LINCOLN (SNR) – The education office of the Diocese of Lincoln held the ‘LAMP’ workshop for teachers and administrators June 27, at Epiphany House near Villa Regina Motherhouse of the School Sisters of Christ the King in Lincoln.
“The Importance of Literature, Art, Music and Poetry, in Elementary Education” was presented by Alan Hicks, an educational administrator who has more than 20 years of administrative experience and a broad-based liberal arts education and teaching background. He is currently principal of St. Mary, Star of the Sea School in Oceanside, Calif. Hicks and guest speaker Howard Clark, currently a teacher at a Catholic middle school in Wichita, Kan., had both been participants with Bishop James Conley at the University of Kansas in The Integrated Humanities Program in the 1970s that brought many college students into the Catholic Church, including Bishop Conley.
The Integrated Humanities Program sought to “teach the Great Books, the classics, from the Greeks up through the Romans and through the Middle Ages and the Renaissance into the modern times.” The students also got together for poetry memorization, singing, formal waltzing lessons, and stargazing, all activities the founders of the course thought to be some of the greatest sources of wonder.
The purpose of the June 27 workshop in Lincoln was to explore the Christian senses of humanistic and liberal education, and to consider practical ways to form the whole human person—especially through literature, art, music, and poetry—in the context of the realities and demands of the contemporary school.
“The classical and Christian ideal of education, ‘liberal education,’” the invitation to teachers stated, “goes beyond career preparation, and brings freedom—liberty—through serious intellectual and personal formation. Liberal, humanistic education enables one to become truly human. It forms all natural and God-given faculties; and is not primarily informative or vocational.”
Elementary school teachers, music and art teachers, and early-high school literature teachers were invited. Space for the event was limited, but it was attended by 18 teachers from 10 schools in six different communities, as well as a dozen members of the School Sisters of Christ the King, the teaching community of women religious founded in the Diocese of Lincoln in 1976.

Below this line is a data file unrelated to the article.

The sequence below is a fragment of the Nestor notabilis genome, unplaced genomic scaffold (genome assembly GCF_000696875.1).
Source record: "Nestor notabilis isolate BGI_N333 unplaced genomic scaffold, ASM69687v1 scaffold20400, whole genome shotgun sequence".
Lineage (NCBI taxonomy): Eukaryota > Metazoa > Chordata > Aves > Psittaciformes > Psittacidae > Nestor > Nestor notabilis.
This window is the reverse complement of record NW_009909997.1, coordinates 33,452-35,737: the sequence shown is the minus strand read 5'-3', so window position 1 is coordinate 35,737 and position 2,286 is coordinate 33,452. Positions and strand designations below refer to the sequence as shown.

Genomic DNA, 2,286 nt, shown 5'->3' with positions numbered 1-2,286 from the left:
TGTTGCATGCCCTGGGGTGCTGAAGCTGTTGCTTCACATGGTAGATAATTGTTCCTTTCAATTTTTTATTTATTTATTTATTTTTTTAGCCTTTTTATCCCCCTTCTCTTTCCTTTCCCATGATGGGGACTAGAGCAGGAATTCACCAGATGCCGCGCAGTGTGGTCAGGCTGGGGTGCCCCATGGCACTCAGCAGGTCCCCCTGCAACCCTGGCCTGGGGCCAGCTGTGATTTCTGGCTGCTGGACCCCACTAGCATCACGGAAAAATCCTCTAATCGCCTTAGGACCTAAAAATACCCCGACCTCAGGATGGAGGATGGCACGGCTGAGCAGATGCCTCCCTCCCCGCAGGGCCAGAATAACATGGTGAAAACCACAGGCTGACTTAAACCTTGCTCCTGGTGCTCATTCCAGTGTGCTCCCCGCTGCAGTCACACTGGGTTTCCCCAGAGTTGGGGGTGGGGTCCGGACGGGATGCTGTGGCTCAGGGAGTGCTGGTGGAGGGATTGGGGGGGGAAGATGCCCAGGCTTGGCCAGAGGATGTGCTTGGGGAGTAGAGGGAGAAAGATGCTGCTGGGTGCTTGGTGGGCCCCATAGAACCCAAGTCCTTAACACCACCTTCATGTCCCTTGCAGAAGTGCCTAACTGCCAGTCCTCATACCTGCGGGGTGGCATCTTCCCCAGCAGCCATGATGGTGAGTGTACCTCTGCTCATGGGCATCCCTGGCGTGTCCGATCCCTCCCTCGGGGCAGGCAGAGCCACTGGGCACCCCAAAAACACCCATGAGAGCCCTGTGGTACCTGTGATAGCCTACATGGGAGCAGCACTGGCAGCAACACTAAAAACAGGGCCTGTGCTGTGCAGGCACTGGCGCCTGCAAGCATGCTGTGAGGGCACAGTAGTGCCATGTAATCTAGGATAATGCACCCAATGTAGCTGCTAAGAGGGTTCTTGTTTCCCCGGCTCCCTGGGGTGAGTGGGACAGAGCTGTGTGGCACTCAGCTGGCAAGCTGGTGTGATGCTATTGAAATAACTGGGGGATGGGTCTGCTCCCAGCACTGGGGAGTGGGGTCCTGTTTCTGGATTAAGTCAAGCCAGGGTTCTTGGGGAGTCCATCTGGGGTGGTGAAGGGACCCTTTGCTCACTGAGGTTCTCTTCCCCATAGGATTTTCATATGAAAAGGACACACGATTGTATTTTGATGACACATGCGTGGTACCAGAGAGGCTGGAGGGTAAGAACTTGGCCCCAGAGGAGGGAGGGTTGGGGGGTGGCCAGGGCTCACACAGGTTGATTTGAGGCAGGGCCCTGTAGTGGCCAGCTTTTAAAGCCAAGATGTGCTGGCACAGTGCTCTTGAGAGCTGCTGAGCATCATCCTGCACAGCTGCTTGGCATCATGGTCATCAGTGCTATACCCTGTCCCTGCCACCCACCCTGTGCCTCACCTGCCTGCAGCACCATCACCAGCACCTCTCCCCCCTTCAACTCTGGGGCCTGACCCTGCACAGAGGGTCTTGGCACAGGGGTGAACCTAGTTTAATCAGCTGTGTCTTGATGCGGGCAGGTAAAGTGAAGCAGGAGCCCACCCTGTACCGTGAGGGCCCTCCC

Sister Mary Helen, C.K., a teacher at St. Teresa School in Lincoln, said participants witnessed the “tremendous effect of the ‘Great Books program’ on Bishop Conley and his friends and their friendships.”
“It is more than a curriculum, it is a way of life,” she said. “It is a way of looking at life and the world through beauty and wonder.”
Sister Collette, O.S.F., assistant superintendent of schools for the Diocese of Lincoln, said the talks and activities were focused on teaching with a certain enjoyment that comes from Truth and Beauty, in words and music, art and poetry.
“The men gave a fine introduction to an educational atmosphere that promotes an appreciation of the better use of words, music and art beyond the utilitarian goals of a school,” she said. “Education was described as well beyond college and career goals, to the knowledge and love of the good, love of God Who is Beauty, Goodness and Truth. The presentations included demonstrations of teaching memorization of poetry, listening to beautiful music, and appreciation of the beauty in nature.”
The LAMP event was only one such initiative Bishop Conley has established in the Diocese of Lincoln. The Newman Institute for Catholic Thought and Culture launched last fall; a partnership of St. Gregory the Great Seminary with the St. Thomas Aquinas Newman Center at the University of Nebraska-Lincoln. The fall lecture series “Reborn in Wonder,” which is open to the public, will begin in September.